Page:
FALL 2005

Introduction to Intellectual Property

 
Course No. 9200 700, 9200 800
Tu 6:30 - 9:30 p.m.
Room W-206
Professor Jay Dratler, Jr.
Room 231D (IP Alcove)
(330) 972-7972
dratler@uakron.edu, dratler@neo.rr.com
Copyright © 2003, 2004, 2005  Jay Dratler, Jr.   For permission, see CMI.
 

Course Requirements and Policies

Electronic Communication and Examination
Attendance and Class Participation
Evaluation of Your Performance


Electronic Communication and Examination

All class information and assignments will be posted on this Website.  You should be comfortable enough with Web "surfing" to navigate through this Website, find what you want, save it on your hard drive and, if necessary, print it out.  Please be sure to check the Website when in doubt as to your assignment or any changes in the class schedule.

Some time-critical or urgent messages may be sent by e-mail.  More important, you may receive your final examination and submit your answers by e-mail.  During the first class session, you will be asked to specify one or more e-mail addresses for communication in this course.  You should check the address(es) that you have specified for e-mail pertaining to this course at least twice per week, including once on the day before each class.  To avoid last-minute panic regarding the final examination, please try to select e-mail addresses that will be valid for the entire semester.

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Attendance and Class Participation

Learning intellectual property law is fun.  Unlike much of the law, the material which we will study is highly conceptual and generally logical, though occasionally counterintuitive.  The cases involve all the excitement of modern life, from innovations in computers and biotechnology to developments in entertainment, publishing and marketing.  Several of my students have told me that the intellectual property cases which we read are among the most interesting in the law school's curriculum.

There is, however, a lot to learn.  Intellectual property law is largely a creature of statutes, and the statutes are undergoing almost continual change.  Moreover, current statutes are intricate patchworks of past amendments, and some of them are execrably drafted.  The interaction between federal and state law and consequent federal preemption further complicate the picture.

Learning of this kind requires an active classroom experience.  Although copyright's basic, abstract principles are easy to state in a Gilbert's or similar outline, they are often devilishly difficult to understand and apply.  Since the goal of this course is to give you a lawyer's understanding, this will not be a course for "back benchers."  Diligent preparation and active participation in class discussions will be expected and will affect your grade, as discussed below.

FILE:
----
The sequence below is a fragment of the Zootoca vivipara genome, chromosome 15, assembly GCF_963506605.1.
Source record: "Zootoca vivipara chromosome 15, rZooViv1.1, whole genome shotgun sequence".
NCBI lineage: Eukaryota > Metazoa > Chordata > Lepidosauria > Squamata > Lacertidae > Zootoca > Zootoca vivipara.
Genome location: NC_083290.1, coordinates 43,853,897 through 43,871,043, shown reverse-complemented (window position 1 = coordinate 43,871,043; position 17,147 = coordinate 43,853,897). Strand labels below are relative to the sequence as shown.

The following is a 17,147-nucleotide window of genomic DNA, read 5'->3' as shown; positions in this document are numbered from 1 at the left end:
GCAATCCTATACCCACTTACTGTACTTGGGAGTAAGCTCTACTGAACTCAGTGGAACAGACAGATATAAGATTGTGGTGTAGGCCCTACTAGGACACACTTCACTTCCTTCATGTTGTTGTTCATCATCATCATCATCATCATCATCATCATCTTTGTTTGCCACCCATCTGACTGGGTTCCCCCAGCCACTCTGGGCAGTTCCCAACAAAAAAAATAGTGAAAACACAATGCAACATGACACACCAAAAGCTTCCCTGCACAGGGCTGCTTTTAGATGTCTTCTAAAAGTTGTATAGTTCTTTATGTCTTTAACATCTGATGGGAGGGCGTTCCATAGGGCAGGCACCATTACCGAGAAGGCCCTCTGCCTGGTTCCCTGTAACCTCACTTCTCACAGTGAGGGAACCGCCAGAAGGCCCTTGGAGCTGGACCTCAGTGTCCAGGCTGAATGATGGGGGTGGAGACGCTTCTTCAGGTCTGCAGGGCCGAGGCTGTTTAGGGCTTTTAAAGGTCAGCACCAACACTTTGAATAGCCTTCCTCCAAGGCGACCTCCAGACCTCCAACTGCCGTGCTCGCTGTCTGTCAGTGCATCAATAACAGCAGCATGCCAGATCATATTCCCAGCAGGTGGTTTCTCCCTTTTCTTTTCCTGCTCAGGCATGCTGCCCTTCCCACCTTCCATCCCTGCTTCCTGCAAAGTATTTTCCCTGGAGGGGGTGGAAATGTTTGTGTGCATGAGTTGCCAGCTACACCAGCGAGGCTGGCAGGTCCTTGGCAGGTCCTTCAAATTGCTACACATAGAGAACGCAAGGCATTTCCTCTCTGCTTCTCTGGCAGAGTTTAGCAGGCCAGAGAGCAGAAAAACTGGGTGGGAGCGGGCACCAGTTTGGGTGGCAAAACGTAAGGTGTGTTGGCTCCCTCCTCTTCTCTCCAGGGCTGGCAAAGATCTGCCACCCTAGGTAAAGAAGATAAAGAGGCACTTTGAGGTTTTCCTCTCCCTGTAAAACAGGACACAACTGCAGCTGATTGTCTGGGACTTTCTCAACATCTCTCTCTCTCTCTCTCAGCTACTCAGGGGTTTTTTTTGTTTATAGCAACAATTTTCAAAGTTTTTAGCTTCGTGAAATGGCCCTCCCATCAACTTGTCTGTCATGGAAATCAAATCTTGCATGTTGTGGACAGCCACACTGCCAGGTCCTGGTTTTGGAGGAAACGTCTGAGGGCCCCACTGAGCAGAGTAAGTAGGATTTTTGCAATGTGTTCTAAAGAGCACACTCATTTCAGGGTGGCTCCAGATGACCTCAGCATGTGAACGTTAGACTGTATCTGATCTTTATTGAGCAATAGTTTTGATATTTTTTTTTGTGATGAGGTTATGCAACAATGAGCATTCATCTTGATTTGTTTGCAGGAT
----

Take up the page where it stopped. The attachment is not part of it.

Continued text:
You may excuse yourself from class discussion and nevertheless attend class no more than twice during the semester.  You may exercise this option only by giving give me an "unprepared" note before class.  Please use a full page for each such note (little slips of paper may get lost!), and please include (1) your printed name, (2) the date, (3) the words "I pass" or "unprepared," and (4) your signature.

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Evaluation of Your Performance

Grades will be based primarily upon a written examination.  Unless a significant portion of the class objects, this will be an e-mail "take home" examination.  An e-mail examination will have a time limit (no more than five consecutive hours) and a word limit (no greater than 3,000 words) and will be designed to give no credit whatsoever to pre-prepared or "canned" passages.  During the examination, you may consult any generally published material and any material that you yourself have prepared, including LEXIS, the Web, and other legal research aids. The following materials, however, should be sufficient for the examination and are strongly recommended as part of your learning process:
    1)  An outline or issues checklist that you have prepared, on a single letter-sized (8-1/2" x 11") sheet of paper, both sides; and
    2)  Your Casebook, Statute Book, and Supplement, as well as your own printouts of any supplementary reading from this Website, with your own annotations in the margins (not on the blank pages).
The obvious purpose of recommending these materials and notifying you in advance is to encourage you to: (1) begin making an outline or other conceptual overview of the course as early as possible in the semester; and (2) annotate your reading materials in a way that will be useful for the examination and perhaps later in practice.  "Pulling the course together" is best done periodically throughout the semester, not just before the final exam.

Your grade will not be based entirely upon the final examination.  Your class performance, participation, and attendance also will count.  At the semester's end, I will assess your overall class performance; those whose performance is consistently superior (typically from 10% to 30% of the class) will receive a one-step advance (for example from B+ to A-, or from C to C+) in their examination grades.  As is true in all my classes, quality will count more than quantity.  Consistently helpful participation may boost your grade, but passing or "winging it" when called upon will count against you.

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Intro to IP Law Home Page
Assigned Reading
Course Description

FALL 2005 COURSES